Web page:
Ergun Caner's recent demotion and removal from his leadership position at Liberty Baptist Theological Seminary is due to an "alleged" history of lies to apparently embellish his testimony, as if the Gospel is not enough! (oops, is the word "lies" too strong?)
Liberty Seminary chooses to call it "factual statements that are self-contradictory", and "discrepancies". (see the link to Christianity Today website below)
(Hmmmm).

I'm not directly involved in Caner's situation, and it's in Liberty Seminary's hands to handle it as they deem best, but this got me to thinking on this subject...

So if you will, please permit me to deviate from the subject at hand for a while...
Today we seem to like to down-play and sugar-coat sin and call it by many softer, less offensive, more politically correct names.
  • A Lie is called an "embellishment, white-washing, exaggeration, fib, etc... and Liberty University is now adding one, "factual statements that are self-contradictory", and "discrepancies"
  • Drunkenness is called an "addiction", "alcoholism", a "drinking problem", etc.. You can go to A.A. Meetings in nice little groups and talk about your "problems", talk about a "higher power", & now you can even get involved in your local church in Rick Warren's program to "Celebrate Recovery" from your "addiction, but don't you dare say you've been delivered from sin by the power of the Holy Spirit! No, they tell you you're "always an alcoholic"... Whatever happened to becoming a "new creature in Christ", "old things have passed away", according to the Scriptures? Whatever happened to Paul's words in Romans that "sin shall not have dominion over you", or being "more than conquerors"
  • Adultery is called "an extra-marital affair", "a relationship", "a fling", "sexual addiction", etc... How quaint and charming!

  • Homosexuality is called "gay", and an "alternative lifestyle". And rather than an "abomination", they're now condoning "same-sex marriages"
  • Rebellion and disobedience in children is often called ADD, ADHD, Conduct Disorder (that's right, its a real diagnosis), or even ODD, which is Oppositional Defiant Disorder", and Dr.'s write a prescription (drug) for it. (I'm a medical professional, and yes, these are actual psychiatric diagnoses)
  • And the list goes on and on and on.

  • And, by the way, it seems to me that when people are involved in or caught in any kind of sin today they want to be portrayed as a "poor victim", and say they have some sort of "disorder", "disease", "addiction", "condition", etc. instead of facing up to the fact that they are a "guilty sinner" in need of God's deliverance, forgiveness, reconciliation, etc...(please don't misunderstand, I also am, as you are, a "sinner saved by grace" but once we're saved, we're instructed to "put off" those things which we once walked in, and "put on" the things of the Spirit, not wallow in worldly sinful deeds and parade them around like we're proud of them. And when we do fall back into sin on occasion, it should grieve us as a sheep in a mud puddle, and as a dirty sheep, long to be cleansed, rather than a pig in a mud puddle who loves it there and wants to stay there...)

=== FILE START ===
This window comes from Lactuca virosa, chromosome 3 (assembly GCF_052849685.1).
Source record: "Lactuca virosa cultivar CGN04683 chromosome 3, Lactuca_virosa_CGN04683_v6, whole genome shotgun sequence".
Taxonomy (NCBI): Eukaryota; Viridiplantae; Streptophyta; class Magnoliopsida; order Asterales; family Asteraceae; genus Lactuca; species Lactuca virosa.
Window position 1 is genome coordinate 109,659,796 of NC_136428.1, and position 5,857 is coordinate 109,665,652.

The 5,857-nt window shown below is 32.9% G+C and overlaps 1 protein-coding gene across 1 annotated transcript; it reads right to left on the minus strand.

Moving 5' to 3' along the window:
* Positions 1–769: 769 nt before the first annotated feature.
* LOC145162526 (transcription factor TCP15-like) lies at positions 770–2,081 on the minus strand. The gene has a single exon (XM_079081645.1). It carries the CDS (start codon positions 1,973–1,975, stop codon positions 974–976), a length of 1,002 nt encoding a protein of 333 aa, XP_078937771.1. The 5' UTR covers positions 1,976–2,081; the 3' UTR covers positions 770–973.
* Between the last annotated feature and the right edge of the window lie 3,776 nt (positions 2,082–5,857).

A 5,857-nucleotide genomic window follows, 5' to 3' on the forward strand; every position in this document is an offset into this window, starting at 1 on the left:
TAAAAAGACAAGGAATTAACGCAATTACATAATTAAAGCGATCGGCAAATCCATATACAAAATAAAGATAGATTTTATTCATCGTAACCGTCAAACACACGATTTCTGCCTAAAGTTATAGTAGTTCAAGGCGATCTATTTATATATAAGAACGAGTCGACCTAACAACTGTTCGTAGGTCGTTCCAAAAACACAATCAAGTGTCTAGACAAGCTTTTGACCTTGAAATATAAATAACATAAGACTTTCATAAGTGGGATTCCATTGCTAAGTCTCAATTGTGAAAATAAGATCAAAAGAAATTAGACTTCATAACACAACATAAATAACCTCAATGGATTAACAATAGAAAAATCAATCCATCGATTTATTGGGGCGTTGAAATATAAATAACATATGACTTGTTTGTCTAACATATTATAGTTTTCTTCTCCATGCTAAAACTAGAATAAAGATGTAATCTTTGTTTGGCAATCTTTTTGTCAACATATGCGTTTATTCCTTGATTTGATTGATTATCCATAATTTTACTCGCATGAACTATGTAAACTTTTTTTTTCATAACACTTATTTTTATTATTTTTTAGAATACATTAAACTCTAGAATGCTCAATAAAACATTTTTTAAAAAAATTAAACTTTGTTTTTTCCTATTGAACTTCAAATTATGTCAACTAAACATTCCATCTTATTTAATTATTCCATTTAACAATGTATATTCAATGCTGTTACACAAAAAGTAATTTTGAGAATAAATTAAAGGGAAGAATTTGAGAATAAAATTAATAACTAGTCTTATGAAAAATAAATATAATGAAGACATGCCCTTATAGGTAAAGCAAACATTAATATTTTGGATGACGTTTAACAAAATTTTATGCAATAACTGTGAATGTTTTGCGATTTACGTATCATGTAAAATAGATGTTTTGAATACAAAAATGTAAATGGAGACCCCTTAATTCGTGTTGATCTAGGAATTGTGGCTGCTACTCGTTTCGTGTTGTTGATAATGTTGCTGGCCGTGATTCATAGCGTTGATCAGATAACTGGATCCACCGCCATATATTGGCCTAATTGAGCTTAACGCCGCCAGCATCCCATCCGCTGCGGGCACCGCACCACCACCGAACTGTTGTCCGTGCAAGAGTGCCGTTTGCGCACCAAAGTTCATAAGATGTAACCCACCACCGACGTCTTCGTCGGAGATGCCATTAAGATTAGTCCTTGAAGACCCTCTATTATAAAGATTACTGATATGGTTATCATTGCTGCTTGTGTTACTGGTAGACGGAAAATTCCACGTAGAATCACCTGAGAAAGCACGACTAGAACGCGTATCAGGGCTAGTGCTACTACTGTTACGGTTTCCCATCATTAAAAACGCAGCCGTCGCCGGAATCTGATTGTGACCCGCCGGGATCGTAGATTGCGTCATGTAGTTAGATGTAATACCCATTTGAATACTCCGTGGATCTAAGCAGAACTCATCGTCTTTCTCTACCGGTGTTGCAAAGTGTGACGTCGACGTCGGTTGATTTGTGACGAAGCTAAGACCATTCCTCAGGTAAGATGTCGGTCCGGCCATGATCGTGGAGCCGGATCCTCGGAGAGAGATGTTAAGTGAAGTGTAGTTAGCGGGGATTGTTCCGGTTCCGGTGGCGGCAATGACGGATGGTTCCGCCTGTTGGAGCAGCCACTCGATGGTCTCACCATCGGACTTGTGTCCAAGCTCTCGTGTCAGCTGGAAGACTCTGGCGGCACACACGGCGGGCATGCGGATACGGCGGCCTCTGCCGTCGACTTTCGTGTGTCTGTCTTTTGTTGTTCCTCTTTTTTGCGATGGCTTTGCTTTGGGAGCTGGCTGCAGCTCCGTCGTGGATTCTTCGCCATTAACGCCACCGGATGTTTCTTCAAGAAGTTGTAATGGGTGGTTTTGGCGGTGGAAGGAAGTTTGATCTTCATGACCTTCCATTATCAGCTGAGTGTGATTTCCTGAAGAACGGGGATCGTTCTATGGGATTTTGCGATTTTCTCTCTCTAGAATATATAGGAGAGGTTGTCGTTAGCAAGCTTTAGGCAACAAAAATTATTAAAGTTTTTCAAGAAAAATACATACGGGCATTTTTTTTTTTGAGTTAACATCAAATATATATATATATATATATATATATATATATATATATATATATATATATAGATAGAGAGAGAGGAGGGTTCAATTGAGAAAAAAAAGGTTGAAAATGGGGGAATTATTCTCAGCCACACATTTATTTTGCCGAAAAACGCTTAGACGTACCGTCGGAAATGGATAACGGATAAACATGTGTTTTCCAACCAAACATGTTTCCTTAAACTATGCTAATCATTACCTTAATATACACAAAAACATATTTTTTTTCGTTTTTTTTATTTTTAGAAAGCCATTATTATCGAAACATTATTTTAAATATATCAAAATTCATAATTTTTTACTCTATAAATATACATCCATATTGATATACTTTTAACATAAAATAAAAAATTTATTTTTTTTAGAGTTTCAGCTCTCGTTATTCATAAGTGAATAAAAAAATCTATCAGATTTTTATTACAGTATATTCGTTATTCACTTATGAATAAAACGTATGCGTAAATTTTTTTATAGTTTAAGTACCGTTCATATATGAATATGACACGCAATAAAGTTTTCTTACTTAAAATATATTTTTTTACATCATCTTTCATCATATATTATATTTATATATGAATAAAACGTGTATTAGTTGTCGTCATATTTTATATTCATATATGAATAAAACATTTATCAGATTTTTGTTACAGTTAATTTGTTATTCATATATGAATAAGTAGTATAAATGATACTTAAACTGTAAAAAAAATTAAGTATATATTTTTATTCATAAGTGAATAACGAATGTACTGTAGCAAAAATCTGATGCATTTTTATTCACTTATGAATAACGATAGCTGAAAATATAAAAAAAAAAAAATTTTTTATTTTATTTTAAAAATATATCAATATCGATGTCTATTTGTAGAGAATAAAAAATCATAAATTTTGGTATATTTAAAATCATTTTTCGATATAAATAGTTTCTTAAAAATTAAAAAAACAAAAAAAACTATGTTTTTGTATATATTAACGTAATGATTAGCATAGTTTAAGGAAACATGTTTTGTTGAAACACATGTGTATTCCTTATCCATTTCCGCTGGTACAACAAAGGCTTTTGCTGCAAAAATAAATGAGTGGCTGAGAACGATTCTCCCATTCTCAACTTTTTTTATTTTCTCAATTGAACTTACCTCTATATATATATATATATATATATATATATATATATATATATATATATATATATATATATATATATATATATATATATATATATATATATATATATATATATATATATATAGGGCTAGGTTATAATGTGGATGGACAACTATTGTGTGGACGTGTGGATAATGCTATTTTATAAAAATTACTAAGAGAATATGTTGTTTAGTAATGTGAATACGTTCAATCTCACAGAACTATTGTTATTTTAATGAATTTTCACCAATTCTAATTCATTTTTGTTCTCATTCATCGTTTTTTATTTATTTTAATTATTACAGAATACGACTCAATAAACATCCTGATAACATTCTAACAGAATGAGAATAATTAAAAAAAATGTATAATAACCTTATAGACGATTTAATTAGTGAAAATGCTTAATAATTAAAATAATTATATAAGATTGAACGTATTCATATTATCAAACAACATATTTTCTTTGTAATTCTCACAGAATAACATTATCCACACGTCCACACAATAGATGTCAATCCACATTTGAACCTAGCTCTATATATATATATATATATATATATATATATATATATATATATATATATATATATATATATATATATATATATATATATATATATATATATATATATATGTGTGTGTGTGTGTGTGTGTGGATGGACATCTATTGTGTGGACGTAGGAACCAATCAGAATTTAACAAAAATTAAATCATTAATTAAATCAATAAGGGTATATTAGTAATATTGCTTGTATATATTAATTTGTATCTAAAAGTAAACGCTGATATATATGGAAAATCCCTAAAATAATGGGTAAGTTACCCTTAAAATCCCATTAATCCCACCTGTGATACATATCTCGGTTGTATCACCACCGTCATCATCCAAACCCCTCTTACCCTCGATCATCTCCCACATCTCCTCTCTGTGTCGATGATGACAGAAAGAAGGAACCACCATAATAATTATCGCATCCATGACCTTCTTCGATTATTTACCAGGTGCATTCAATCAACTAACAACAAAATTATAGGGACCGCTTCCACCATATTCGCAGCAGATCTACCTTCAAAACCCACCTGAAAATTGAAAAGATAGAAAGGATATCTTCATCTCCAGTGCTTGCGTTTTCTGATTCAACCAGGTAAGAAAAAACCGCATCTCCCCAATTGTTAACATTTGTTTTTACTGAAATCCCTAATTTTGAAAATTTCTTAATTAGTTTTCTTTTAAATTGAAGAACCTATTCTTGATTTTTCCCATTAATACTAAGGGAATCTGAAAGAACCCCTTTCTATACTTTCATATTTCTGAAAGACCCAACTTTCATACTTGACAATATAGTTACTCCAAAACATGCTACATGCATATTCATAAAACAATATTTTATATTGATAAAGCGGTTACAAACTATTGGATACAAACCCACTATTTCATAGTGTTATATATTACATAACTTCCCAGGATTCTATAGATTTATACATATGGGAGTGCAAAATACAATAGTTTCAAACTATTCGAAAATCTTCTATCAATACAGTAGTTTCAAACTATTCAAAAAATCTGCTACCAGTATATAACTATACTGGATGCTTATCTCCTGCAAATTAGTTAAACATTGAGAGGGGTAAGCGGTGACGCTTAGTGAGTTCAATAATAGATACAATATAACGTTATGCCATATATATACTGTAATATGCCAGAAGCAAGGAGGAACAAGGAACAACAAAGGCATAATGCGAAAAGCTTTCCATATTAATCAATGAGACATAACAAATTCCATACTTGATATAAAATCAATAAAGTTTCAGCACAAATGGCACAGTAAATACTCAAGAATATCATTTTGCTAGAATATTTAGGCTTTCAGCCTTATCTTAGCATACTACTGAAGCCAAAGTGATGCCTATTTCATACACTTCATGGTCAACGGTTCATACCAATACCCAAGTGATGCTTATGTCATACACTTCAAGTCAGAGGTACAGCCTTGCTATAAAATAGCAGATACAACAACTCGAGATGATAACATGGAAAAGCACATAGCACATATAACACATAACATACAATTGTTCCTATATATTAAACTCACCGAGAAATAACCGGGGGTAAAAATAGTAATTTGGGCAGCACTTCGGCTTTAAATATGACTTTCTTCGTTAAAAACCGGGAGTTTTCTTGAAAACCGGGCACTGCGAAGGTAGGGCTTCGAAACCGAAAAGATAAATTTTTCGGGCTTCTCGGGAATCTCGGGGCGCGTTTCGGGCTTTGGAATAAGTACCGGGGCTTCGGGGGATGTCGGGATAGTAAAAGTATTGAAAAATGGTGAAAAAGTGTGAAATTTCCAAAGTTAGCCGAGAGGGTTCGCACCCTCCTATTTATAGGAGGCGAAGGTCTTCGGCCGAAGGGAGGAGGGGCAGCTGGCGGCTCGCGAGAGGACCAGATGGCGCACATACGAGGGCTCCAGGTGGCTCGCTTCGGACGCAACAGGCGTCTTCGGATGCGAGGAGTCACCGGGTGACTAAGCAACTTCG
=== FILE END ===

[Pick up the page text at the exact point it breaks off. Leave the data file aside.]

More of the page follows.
Now, back to the Caner issue. I realize I deviated from the topic at hand, but that's ok, it's my blog-lol.

Below is a link to Justin Taylor's blog, which I'm in full agreement with most of the time.
Here's his blog on the Ergun Caner issue.
http://thegospelcoalition.org/blogs/justintaylor/2010/06/29/just-one-question-for-the-trustees-of-liberty-university/

Taylor has written books with John Piper that are most excellent, such as this one I highly recommend on the heresy of Open Theism.
Beyond the Bounds: Open Theism and the undermining of Biblical Christianity

And here's a summary article which I think is biased in Caner's favor, painting him as a "poor victim" rather than a "guilty sinner", with comments by Geisler and Ankerberg. (Although I occasionally read it, I don't endorse the views or opinions of "Christianity Today", as it seems to lean liberal on a lot of issues)
http://www.christianitytoday.com/ct/2010/julyweb-only/36-51.0.html

On one hand, a part of me wants to say to those who couldn't see through Caner "I told you so".

On the other hand, I need to make sure I'm not blogging from a prideful perspective myself.
1 Cor 10:12 (ESV) Therefore let anyone who thinks that he stands take heed lest he fall.
Therefore, I'm going stop here for the day, and seek the Lord's guidance on anything further on the subject, though there is much more on my mind.

Meanwhile, I would love to hear your views on Caner, and any comments or perspectives are welcome.

7/13/2010 Update from Don
I have reviewed and prayed about this topic, and have concluded that there's enough out there on Ergun Caner without my further input. Meanwhile, I'll pray for Dr. Caner, and discuss the subject if and when I'm led by the Holy Spirit to do so, to friends, family, church members, etc. who are interested, but leave the rest to the more "seasoned" bloggers in cyberspace.

I think I got off-track from my usual style of blogging with this Caner issue, and need to return to where I started.
Thanks for reading, and have a blessed day!

Even as I close, the LORD just brought this scripture to my mind, and I, you, and every one of us all will do well to remember:
Num 32:23 (ESV) But if you will not do so, behold, you have sinned against the LORD, and be sure your sin will find you out.